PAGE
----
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U of T names two academic advisers on Indigenous curriculum, research ethics

Susan Hill (left) was named U of T’s new academic adviser on Indigenous curriculum and education, while Suzanne Stewart (right) was named the university's new adviser on Indigenous research (photos by Johnny Guatto and Nick Iwanyshyn)

The University of Toronto is taking steps to further incorporate Indigenous knowledge and perspectives into education and research ethics.

As part of U of T’s Calls to Action in response to Canada’s Truth and Reconciliation Commission, the Office of the Vice-President & Provost has appointed two faculty members to special advisory roles on Indigenous issues.

Susan Hill, the director of the Centre for Indigenous Studies, will be U of T’s new academic adviser on Indigenous curriculum and education, while Suzanne Stewart, the director of the Waakebiness-Bryce Institute for Indigenous Health at the Dalla Lana School of Public Health, will be the academic adviser on Indigenous research.

“I am looking forward to working closely with Susan Hill and Suzanne Stewart to further the university’s commitment to U of T’s Calls to Action,” says Cheryl Regehr, U of T’s vice-president and provost.

“Their expertise will be invaluable in ensuring the university is moving forward on the most respectful path towards truth and reconciliation.”

Portrait of Susan Hill

Susan Hill, the director of the Centre for Indigenous Studies and an associate professor in the department of history, says she’s observed a growing number of faculty who want to expand their curricula and incorporate Indigenous perspectives in their courses (photo by Johnny Guatto)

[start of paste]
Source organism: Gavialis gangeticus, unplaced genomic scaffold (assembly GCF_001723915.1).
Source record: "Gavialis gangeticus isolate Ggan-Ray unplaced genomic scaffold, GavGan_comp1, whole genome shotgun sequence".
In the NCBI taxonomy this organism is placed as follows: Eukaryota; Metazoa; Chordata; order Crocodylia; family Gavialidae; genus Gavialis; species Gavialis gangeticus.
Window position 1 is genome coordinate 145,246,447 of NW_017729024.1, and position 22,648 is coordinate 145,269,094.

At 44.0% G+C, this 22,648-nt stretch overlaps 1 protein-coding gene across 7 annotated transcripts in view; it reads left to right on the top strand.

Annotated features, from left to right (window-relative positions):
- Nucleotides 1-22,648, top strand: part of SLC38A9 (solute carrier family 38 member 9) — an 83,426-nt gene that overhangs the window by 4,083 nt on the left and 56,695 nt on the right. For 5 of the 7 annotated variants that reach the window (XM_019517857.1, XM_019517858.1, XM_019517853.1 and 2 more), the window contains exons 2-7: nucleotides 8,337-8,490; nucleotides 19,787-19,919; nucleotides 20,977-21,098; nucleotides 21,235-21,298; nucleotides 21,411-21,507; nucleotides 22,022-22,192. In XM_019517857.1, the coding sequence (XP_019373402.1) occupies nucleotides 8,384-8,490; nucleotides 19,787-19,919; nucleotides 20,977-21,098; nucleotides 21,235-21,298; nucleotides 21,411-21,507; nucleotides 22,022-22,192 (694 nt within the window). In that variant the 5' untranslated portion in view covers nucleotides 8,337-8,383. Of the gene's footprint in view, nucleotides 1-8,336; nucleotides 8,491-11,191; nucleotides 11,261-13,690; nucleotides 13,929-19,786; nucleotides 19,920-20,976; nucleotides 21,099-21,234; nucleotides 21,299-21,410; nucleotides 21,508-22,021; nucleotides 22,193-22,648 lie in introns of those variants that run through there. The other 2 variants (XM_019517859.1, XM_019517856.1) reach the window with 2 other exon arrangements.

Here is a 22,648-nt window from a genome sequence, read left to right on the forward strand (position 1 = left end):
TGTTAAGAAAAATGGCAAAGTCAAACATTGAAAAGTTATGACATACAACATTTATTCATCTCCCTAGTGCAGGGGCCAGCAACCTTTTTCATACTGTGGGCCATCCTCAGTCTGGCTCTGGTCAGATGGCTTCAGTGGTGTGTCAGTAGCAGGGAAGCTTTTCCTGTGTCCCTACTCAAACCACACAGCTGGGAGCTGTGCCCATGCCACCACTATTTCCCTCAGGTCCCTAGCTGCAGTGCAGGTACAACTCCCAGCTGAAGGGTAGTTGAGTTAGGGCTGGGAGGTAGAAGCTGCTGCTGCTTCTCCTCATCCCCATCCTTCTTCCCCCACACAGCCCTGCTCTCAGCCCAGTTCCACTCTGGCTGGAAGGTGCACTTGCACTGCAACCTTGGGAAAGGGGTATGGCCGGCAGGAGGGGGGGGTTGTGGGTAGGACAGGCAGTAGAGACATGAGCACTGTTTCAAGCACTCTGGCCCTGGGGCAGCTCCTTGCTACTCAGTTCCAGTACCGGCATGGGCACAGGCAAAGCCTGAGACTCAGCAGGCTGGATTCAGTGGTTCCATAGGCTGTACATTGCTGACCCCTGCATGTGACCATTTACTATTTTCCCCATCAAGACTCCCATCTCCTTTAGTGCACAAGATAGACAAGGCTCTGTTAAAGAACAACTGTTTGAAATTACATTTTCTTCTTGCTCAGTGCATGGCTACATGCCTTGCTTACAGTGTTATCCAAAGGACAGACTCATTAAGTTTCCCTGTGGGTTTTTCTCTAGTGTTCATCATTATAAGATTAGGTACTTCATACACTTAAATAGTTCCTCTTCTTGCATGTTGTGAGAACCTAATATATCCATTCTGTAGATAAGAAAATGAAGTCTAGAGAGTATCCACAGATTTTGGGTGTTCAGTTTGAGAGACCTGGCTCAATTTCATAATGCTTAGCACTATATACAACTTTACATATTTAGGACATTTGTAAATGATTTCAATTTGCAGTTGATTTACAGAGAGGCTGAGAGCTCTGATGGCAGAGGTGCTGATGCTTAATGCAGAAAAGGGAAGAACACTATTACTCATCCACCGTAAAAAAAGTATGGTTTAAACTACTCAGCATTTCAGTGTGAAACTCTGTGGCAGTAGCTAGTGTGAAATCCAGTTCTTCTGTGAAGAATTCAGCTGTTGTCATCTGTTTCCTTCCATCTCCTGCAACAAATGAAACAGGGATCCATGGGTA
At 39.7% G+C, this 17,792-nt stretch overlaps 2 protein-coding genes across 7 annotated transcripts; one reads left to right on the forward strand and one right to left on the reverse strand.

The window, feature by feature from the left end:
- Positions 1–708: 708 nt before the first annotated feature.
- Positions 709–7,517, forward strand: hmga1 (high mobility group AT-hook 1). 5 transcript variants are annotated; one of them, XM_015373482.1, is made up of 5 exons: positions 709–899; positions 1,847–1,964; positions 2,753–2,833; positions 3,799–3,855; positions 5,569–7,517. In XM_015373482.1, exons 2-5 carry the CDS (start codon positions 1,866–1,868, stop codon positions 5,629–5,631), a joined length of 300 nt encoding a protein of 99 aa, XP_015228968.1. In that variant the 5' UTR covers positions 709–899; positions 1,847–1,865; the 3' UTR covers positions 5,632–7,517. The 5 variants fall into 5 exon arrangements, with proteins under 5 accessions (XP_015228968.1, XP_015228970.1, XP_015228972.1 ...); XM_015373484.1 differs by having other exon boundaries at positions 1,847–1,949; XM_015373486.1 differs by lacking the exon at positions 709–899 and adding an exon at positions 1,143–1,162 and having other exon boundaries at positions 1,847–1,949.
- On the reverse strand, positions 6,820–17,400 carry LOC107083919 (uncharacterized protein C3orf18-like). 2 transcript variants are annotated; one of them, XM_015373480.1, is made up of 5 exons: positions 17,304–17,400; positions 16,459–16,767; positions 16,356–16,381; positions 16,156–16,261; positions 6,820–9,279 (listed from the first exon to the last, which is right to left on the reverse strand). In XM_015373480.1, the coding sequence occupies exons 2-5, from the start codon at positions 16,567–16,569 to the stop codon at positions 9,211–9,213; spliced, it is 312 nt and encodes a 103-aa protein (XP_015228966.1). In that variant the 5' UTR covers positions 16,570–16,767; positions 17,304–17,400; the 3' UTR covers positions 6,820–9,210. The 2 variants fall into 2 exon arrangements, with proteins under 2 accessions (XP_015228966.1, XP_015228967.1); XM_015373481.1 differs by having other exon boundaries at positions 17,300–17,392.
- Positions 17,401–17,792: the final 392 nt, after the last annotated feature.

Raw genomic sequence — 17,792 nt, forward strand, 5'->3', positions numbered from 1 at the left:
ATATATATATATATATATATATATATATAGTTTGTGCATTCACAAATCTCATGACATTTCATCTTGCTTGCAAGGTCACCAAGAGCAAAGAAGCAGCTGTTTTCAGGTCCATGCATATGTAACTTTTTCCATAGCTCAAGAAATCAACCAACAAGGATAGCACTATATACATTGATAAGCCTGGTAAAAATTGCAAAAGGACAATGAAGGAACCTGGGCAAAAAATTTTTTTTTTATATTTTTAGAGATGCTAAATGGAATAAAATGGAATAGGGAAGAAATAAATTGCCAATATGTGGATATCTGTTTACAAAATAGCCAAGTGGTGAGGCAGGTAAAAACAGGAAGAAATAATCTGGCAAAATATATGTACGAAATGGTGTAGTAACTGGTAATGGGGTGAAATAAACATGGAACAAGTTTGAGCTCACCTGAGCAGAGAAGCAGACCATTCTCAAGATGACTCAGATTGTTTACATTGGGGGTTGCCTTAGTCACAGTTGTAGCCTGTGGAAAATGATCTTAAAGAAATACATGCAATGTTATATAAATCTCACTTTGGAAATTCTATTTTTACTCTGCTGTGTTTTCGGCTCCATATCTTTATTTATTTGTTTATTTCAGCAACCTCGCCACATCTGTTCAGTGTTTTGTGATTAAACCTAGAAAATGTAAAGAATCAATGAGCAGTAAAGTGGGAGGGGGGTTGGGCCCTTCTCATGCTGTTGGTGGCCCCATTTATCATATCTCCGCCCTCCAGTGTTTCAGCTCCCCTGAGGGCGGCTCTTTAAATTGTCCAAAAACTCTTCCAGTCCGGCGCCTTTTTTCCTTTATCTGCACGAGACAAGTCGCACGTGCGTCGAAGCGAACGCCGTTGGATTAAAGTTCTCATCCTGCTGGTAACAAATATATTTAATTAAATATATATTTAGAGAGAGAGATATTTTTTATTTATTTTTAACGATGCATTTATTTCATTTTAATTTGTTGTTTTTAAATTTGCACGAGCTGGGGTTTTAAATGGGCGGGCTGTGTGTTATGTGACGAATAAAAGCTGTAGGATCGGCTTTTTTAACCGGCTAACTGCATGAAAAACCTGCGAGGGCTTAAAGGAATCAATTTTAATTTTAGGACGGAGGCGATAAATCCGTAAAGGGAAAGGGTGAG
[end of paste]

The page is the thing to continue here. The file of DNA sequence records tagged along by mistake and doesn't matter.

Hill, an associate professor in the department of history, will advise Regehr on how to improve Indigenous teaching and learning at the university, and will also oversee development of a resource bank to centralize existing Indigenous teaching materials.

In her two years at U of T, Hill says she’s observed a growing number of faculty who want to expand their curricula and incorporate Indigenous perspectives in their courses.

“What I’m seeing is a really large interest from many different faculty in all kinds of fields of study who want to expand their own knowledge so that they can expand the knowledge of their students,” says Hill, who is Haudenosaunee, a member the Wolf Clan, Mohawk Nation and resident of Ohsweken, Grand River Territory.  

“They are looking to find creative, practical and realistic ways to respectfully integrate knowledge around Indigenous Peoples into what they teach in their classes.”

She adds, however, that many faculty also realize that Indigenous knowledge is a blind spot in their own education and understanding. “That’s the biggest hurdle,” she says, “knowing what you don’t know. I’ve seen a lot of people here at U of T who are recognizing this and looking for advice.”

Stewart, an associate professor in Dalla Lana’s division of social and behavioural health sciences, agrees with Hill’s take on the challenges facing U of T faculty and says she intends to use her new role to help bridge those gaps.